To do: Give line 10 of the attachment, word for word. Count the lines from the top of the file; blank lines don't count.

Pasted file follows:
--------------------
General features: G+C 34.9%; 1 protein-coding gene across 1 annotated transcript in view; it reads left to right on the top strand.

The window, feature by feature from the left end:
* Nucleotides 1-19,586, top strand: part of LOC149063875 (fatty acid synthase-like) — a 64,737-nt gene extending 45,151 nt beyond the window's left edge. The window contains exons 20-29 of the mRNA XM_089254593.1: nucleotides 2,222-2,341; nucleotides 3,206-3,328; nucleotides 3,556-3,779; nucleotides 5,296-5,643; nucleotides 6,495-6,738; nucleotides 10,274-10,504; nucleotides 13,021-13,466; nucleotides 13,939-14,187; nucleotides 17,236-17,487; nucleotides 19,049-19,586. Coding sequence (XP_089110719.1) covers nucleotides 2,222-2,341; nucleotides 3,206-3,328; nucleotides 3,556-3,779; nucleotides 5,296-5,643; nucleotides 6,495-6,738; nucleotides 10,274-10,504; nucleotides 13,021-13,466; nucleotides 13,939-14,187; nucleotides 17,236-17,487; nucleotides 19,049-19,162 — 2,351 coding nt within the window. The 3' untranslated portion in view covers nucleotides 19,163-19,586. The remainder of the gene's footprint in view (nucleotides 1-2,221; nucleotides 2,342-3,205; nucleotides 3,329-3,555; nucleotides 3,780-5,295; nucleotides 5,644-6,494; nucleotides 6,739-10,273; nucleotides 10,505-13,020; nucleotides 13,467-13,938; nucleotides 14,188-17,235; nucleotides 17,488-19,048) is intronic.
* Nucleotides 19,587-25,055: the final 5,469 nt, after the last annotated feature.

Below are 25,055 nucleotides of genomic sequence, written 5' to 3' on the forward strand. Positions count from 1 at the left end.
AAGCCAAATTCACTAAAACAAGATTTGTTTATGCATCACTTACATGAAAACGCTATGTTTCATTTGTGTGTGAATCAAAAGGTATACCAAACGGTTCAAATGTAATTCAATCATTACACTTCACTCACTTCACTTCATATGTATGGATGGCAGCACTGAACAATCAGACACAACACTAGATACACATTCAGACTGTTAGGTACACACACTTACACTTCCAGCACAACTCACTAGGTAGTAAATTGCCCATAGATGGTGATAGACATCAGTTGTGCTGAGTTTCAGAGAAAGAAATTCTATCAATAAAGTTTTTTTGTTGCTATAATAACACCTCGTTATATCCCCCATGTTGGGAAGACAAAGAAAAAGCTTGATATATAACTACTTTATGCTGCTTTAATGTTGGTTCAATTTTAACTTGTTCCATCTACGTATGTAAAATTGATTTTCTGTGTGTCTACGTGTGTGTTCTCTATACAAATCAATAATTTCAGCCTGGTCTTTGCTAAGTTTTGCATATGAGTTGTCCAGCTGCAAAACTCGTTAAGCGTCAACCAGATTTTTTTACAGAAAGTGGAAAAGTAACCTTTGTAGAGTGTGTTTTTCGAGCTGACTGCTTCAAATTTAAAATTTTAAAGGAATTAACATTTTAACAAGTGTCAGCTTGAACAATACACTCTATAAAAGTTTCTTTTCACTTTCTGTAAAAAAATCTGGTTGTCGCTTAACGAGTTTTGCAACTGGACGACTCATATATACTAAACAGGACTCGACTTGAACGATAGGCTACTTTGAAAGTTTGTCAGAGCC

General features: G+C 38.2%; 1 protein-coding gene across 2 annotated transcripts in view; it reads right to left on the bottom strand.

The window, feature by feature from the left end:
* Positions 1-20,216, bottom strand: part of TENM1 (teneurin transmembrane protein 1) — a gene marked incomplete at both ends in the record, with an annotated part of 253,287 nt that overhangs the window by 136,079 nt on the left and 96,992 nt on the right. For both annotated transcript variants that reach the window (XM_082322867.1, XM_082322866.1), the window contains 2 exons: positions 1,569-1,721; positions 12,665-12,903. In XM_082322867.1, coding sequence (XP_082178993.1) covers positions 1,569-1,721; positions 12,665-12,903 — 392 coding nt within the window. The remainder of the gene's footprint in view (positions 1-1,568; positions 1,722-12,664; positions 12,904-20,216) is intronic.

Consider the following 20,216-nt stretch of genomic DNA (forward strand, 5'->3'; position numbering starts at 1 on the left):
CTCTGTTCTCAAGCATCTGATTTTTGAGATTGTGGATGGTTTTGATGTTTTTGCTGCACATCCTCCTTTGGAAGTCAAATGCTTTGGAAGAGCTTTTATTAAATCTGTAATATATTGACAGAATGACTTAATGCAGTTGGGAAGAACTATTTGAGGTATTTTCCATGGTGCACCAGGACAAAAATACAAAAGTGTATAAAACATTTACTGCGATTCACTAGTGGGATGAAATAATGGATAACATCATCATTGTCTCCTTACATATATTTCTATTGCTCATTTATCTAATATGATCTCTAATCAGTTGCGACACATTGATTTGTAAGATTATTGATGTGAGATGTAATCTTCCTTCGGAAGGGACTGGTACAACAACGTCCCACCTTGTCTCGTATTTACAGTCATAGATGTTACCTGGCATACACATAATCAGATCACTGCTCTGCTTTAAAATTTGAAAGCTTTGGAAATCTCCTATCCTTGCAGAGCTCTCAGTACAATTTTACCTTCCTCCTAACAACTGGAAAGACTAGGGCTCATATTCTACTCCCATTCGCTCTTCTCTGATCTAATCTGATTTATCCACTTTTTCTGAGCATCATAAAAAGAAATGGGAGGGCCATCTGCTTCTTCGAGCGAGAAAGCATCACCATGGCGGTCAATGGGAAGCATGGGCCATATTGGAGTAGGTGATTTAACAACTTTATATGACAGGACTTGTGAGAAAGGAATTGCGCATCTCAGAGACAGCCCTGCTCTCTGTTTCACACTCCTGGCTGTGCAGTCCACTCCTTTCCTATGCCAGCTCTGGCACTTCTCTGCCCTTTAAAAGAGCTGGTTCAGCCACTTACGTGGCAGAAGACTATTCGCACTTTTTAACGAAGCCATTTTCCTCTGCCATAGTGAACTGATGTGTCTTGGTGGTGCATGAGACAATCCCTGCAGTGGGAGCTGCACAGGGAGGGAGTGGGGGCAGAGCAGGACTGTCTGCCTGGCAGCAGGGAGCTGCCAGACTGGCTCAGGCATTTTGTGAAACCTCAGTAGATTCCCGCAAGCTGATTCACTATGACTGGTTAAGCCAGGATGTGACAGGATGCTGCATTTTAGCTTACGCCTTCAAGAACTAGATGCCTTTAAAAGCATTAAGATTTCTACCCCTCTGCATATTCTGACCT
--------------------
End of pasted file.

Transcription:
Consider the following 20,216-nt stretch of genomic DNA (forward strand, 5'->3'; position numbering starts at 1 on the left):